But, according to Japan’s NHK news, 110,000 people are still living in temporary housing communities. One city official I met in Rikuzen Takata was still sleeping in his car in July. Even today, many are unable to find jobs or regular income. A December survey of the largest temporary housing community, near the city of Ishinomaki, revealed that 47 percent of households included someone out of work. The situation was even worse for those involved in the fishing industry: Only 10 percent of approximately 200 Ishinomaki seafood-related companies have reopened. Small business owners cannot rebuild because, having lost their collateral in the tsunami, they are unable to obtain new loans. Even those who were not directly affected by the tsunami have found it hard to make a living in post-disaster Japan. I spoke with an artisan near the famous pottery village of Mashiko who lost his kiln and much of his stock to the earthquake. But the greater challenge came in the months afterward, when people hesitated to buy luxury items like handmade pottery because it seemed indulgent when so many were suffering.

With so many homes, buildings, cars, and other things destroyed, the volume of debris is too large for local communities to process. According to the Environment Ministry, one town, Onagawa, had about 444,000 tons of debris—a quantity that its mayor claimed would take the town 115 years to produce under normal circumstances. Other regions, however, do not want to accept the garbage because of concerns that it might contain radioactive materials. Even more troubling are the “decontamination” efforts underway in the towns and villages near the Fukushima Daiichi Power Plant. Visiting the village of Katsurao, in the Fukushima evacuation zone, I witnessed crews using construction equipment to scrape off the top layers of soil that contain most of the radioactive particles. However, lacking any secure place to put the contaminated soil, they stored it under tarps at the far end of the middle school athletic field. Such steps do not instill confidence.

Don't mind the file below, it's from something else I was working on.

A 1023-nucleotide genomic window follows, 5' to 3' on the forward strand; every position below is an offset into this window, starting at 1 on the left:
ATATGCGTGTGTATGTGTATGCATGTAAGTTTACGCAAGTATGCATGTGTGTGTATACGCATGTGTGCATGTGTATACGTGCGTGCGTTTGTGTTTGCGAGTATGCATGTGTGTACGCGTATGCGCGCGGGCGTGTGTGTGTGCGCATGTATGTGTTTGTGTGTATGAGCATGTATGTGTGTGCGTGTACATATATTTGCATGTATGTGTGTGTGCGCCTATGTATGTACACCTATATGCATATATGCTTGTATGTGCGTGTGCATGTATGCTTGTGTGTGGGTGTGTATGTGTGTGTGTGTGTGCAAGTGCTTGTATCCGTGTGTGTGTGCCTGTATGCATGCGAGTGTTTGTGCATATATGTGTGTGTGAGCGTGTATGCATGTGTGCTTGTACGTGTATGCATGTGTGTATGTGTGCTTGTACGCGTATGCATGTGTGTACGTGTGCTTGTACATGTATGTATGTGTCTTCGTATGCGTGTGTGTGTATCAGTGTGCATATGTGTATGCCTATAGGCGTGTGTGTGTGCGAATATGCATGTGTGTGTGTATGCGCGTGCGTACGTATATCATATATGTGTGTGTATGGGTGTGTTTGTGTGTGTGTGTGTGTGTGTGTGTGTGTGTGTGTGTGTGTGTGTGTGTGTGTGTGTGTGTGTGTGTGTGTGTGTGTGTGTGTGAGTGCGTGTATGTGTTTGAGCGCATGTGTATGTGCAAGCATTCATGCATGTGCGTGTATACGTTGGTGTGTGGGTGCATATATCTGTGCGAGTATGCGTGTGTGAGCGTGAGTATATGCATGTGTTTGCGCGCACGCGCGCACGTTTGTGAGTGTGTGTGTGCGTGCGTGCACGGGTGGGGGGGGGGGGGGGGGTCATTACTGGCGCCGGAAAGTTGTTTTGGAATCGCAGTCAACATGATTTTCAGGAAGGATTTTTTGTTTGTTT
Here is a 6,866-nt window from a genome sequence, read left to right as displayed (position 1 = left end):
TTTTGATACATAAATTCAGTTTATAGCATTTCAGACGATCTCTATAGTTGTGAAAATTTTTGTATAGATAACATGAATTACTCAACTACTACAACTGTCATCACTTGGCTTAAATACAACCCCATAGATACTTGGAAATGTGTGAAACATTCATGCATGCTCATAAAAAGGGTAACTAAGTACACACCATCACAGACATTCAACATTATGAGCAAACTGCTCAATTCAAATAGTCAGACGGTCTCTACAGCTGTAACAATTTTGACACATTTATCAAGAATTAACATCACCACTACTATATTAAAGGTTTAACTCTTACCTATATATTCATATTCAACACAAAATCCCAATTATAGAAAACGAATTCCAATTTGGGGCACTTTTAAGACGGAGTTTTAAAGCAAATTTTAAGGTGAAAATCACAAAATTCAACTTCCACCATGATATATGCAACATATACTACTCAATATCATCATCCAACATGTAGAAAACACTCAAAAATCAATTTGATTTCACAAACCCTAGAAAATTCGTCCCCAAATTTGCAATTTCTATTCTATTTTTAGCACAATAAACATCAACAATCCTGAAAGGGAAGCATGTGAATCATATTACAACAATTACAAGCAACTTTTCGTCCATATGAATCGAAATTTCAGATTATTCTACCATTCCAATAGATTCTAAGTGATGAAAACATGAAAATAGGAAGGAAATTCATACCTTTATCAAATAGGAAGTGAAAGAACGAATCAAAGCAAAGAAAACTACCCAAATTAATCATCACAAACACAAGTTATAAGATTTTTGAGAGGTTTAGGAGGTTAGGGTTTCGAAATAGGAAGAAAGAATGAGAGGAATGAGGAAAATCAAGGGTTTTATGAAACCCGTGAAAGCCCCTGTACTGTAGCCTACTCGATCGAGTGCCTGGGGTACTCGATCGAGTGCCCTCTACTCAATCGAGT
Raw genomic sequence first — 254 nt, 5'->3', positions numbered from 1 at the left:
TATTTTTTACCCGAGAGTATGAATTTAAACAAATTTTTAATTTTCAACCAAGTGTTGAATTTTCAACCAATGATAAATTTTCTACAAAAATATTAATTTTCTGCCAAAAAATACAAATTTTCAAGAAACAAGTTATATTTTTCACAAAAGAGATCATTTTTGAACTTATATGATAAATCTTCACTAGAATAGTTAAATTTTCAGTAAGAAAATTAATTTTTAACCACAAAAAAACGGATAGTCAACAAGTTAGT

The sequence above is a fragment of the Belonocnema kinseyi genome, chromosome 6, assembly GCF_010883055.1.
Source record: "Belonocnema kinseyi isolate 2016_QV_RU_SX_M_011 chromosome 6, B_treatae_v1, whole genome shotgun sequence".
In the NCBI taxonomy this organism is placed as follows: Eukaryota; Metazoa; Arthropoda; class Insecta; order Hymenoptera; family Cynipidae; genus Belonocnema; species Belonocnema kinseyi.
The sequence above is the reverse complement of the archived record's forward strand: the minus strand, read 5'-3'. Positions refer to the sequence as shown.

Finally, the recovery has been slow along the northeast Pacific coast because of lingering questions about the safety and feasibility of rebuilding. Most local people want their communities reconstructed, but since no one can predict when another earthquake or tsunami might come, the government is reluctant to authorize rebuilding on vulnerable lands. Moreover, many of the cities in northeastern Japan were losing residents prior to the earthquake. Increasingly made up of elderly citizens, some of those towns were likely to disappear in a matter of decades, leading outsiders to question the wisdom of rebuilding rather than forcing these declining towns to merge with neighboring communities. As can be expected, local opposition to these ideas has been fierce. But at greatest risk are the towns and villages within the still-vacant Fukushima evacuation zone. Even with improved decontamination procedures, will the residents—especially the families with children—return once the government has declared the land safe? If they do not, then those towns will surely disappear.

Not all of the news is bad, though. Last month, the government launched a new Reconstruction Ministry to help victims cut through red tape and more easily secure loans to rebuild and reopen businesses. In the fall, the Diet approved a third supplementary budget to send additional financial relief to the northeast. Politicians are currently debating 14 percent cuts to their own salaries in order to send more to the region. Businesses have started to reopen, some in temporary locations, while they await decisions about the land. And communities are showing remarkable resilience. I visited a temporary school set up by the citizens of Tomioka, a town evacuated because of its proximity to the Fukushima nuclear power plant. Soon after being forced to leave, they leased an abandoned automotive parts factory in a safe part of the prefecture and converted it into a school. Many families have chosen to relocate near the school, giving hope that the community will retain its identity, and the town will one day be restored. Spending an afternoon at the school I saw students learning, playing sports, smiling, and laughing as they do at other schools around the country. But the slow pace of recovery means it will be years before they and their families can return to their homes and resume the lives they enjoyed before March 2011.

Ethan Segal is the author of Coins, Trade, and the State: Economic Growth in Early Medieval Japan and a visiting scholar at the Reischauer Institute of Japanese Studies at Harvard University.